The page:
Saturday, 3 November 2018

THE COOKIN' CATFISH CLUB, KENT - SATURDAY 17 NOVEMBER 2018

Two weeks to go until I make my return the R&B club DJ-ing arena, on a top looking bill at the Cookin’ Catfish Club in Kent. It’s been a while so will be great to crank out some of my all-time favourites plus more recent acquisitions to the box of Monkey magic. Here are the Catfish comrades with the full spiel…

Kent's sharpest night out returns. Saturday 17th November. 8pm until 2am. This time at The 4 Degrees Bar inside the historic Royal Star Arcade in the heart of Maidstone town centre. A venue of great pedigree which, as The Royal Star Hotel, hosted artists like Georgie Fame, The Alan Price Set & Davy Jones & The Manish Boys during the 1960s.

Raw rhythm & blues, soaring club soul. Latin, jazz, ska, beat & more will be on the menu once again. All spun before the dancefloor on original vinyl from the 20th Century's golden era of the 1950s & 1960s. Sean, Russell, Ivan & Mark will be in position on the decks as before, along with a truly mouth-watering line up of guest DJs.

Mark Raison, Mr. Monkeypicks, the man behind the legendary Shake club will be bringing his records from the big smoke down into leafy Kent. Should you follow his blog or radio shows on Fusion-On-Air, you'll require no further introduction. Top level.

The great Lee Miller will be making the journey down from Leeds back to his hometown again to build on his fantastic sets at the first CCC in June. A DJ on top of his game at the Brighton Mod weekender & worthy of the admission fee alone.

Stoke's Rob Powner, of Wang Dang Doodle fame, fresh from a storming set at Brighton and an electric turn at Dreamsville will be bringing the fire. Break any new shoes in prior the night is our best advice.

We're also pleased to welcome Jeff Farrant on board. One of the modernist scene's coolest cats will be bringing his fantastic records up from the South coast to get our dancefloor moving.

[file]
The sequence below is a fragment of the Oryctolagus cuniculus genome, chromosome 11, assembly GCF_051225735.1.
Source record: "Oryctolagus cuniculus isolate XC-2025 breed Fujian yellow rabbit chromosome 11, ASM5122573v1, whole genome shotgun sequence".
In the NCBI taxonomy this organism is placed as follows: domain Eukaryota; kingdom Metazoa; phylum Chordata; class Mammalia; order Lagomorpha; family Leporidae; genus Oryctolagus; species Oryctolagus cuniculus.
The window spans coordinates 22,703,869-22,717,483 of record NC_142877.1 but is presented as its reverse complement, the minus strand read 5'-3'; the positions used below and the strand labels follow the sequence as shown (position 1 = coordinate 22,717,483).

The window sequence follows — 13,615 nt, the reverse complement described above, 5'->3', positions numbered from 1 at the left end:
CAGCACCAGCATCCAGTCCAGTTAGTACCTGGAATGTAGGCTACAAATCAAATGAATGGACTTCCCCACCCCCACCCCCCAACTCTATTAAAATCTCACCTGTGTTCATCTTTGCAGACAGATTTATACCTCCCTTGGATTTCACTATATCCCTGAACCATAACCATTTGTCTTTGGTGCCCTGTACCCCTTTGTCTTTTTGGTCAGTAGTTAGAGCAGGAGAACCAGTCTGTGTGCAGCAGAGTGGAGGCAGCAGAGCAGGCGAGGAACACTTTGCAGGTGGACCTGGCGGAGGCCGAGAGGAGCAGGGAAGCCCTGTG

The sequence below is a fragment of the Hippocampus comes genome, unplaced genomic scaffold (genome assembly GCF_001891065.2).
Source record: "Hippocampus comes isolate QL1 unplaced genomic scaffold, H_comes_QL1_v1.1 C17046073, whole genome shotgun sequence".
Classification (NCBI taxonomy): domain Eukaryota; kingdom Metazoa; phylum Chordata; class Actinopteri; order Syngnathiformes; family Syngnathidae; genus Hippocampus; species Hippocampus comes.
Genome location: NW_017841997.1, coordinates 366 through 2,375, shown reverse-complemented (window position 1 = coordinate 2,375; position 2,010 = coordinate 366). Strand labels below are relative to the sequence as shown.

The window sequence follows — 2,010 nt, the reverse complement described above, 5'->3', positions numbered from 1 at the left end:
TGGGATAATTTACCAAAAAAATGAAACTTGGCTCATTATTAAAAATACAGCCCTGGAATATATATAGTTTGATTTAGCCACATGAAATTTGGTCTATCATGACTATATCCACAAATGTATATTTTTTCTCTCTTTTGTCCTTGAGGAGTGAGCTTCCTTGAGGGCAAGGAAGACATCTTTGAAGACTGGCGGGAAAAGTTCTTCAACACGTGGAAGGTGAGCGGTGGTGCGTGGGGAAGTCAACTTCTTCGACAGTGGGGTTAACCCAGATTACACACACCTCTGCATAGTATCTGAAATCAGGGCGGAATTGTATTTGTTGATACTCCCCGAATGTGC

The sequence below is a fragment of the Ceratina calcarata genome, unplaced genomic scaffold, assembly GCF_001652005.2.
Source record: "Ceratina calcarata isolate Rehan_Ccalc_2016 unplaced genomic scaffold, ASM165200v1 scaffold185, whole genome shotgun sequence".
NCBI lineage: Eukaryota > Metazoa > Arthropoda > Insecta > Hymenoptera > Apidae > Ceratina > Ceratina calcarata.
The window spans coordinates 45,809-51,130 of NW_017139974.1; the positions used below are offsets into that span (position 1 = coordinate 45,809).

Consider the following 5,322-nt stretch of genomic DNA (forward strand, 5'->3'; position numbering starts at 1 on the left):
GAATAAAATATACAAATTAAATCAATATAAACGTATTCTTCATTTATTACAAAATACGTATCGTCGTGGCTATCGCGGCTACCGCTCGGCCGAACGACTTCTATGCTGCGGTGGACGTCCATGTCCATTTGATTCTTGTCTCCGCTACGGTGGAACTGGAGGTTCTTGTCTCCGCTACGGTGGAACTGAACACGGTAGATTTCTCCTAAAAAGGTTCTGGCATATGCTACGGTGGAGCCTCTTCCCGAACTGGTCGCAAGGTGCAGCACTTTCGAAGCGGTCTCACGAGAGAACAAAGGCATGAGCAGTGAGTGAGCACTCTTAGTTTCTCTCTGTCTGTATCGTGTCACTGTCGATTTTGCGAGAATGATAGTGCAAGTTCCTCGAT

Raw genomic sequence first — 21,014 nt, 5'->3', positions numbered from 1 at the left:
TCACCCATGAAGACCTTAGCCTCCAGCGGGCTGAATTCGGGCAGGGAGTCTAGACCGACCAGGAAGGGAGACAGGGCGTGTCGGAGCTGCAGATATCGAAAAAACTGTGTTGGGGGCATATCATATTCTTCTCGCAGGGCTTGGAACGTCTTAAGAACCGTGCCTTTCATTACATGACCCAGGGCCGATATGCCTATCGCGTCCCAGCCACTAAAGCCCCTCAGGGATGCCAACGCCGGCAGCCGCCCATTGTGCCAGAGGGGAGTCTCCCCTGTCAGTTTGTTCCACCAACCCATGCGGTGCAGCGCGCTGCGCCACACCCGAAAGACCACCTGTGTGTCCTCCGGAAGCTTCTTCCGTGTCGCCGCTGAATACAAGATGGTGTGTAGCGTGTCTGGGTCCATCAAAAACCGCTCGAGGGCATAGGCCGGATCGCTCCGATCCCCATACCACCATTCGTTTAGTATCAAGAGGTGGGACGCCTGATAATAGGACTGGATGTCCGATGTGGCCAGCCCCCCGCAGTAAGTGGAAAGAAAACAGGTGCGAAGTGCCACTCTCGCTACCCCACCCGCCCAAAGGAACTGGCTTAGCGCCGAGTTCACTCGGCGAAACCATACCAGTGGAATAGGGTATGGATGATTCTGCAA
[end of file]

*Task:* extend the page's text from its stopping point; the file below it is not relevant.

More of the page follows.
It promises to be a cracker once again with the venue's large dancefloor giving plenty of room for our crowd of superb dancers plus hopefully, you & yours this time. Advance tickets can be purchased for £6 from 4 degrees bar or via PayPal (friends&family/gift please) russ-breakaway@hotmail.com. include your postal details in notes. Admission on the night will be £8. Please be in by midnight.

Being a town centre venue there will be security, so please bring ID if you are fortunate enough to look young. People will be very smartly dressed at The Cookin' Catfish, though we do not enforce any dress code. Respect & tolerance is our way & we'd ask everyone attending to enjoy the night in the same spirit. Hope to see you there. Wear your dancing shoes...

Wednesday, 17 October 2018

ACTUALISATION by THE LUCID DREAM (2018)


Psychedelic, spacerock, Krautrock, dub, drone, shoegaze, blah, blah, blah. Never a band to worry about categorisation, The Lucid Dream sent the proverbially cat scurrying into a pack of startled pigeons in April when they unleashed ‘SX1000’ onto the public who, judging from pockets of indignation, hadn’t all been paying enough attention.

Traces of ‘SX1000’s squelching acid house sound could be found in the DNA of the band’s previous work but now it was out in the open, in all its beating Day-Glo glory, a 12-inch siren in homage to a distance summer of love.

If ‘SX1000’, and the revelation their next album was written without guitars and using only the classic Roland 303/808 synths, gave the impression Actualisation would be a full-on warehouse party banger, the resulting record doesn’t fulfil that promise/threat (delete as appropriate).

The clue comes before listening. There’s no big yellow smiley adorning the artwork, but a continuation of all their previous three albums. Two silhouetted figures stand on opposite precipices: dark, grey, desolate, eerie, take your pick, but it’s an environment where the division of joy is thinly cut.

The Lucid Dream are capable of, and on occasion do, twist one’s melons, but Actualisation doesn’t grab the listener in a pharmaceutically charged embrace in the spirit of openness and one-love but largely smashes their skull against the nearest wall in desperate urge to free itself from the suffering claustrophobic air of anxiety and frustration. The world is fucked, sunshine. Forget ecstasy, these are the days of spice and monkey dust.

‘Alone In Fear’, gets the blood is pumping from the off. This isn’t a celebration of a hedonistic yesteryear but a chilling mirror of today’s Britain at war with itself. Helicopters circle. “Grind you down, grind you down, grind you down, down, down” repeats Mark Emmerson like a whining trapped dog as the apocalyptic nightmare unfolds. Thump, thump, thump. Clickety-clack. “There’s no one home” he screams, “come on!” The end feels like a release.

‘Zenith (Part 1 and 2)’ hits a dark funk groove and, even in the face of adversity, offers a broadly positive spin before ‘SX1000’ works its magic and temporarily banishes the gloom for six and a half minutes. Although, to be honest, heard in the context of the album rather than a stand alone track it now feels less joyful than it did in the spring.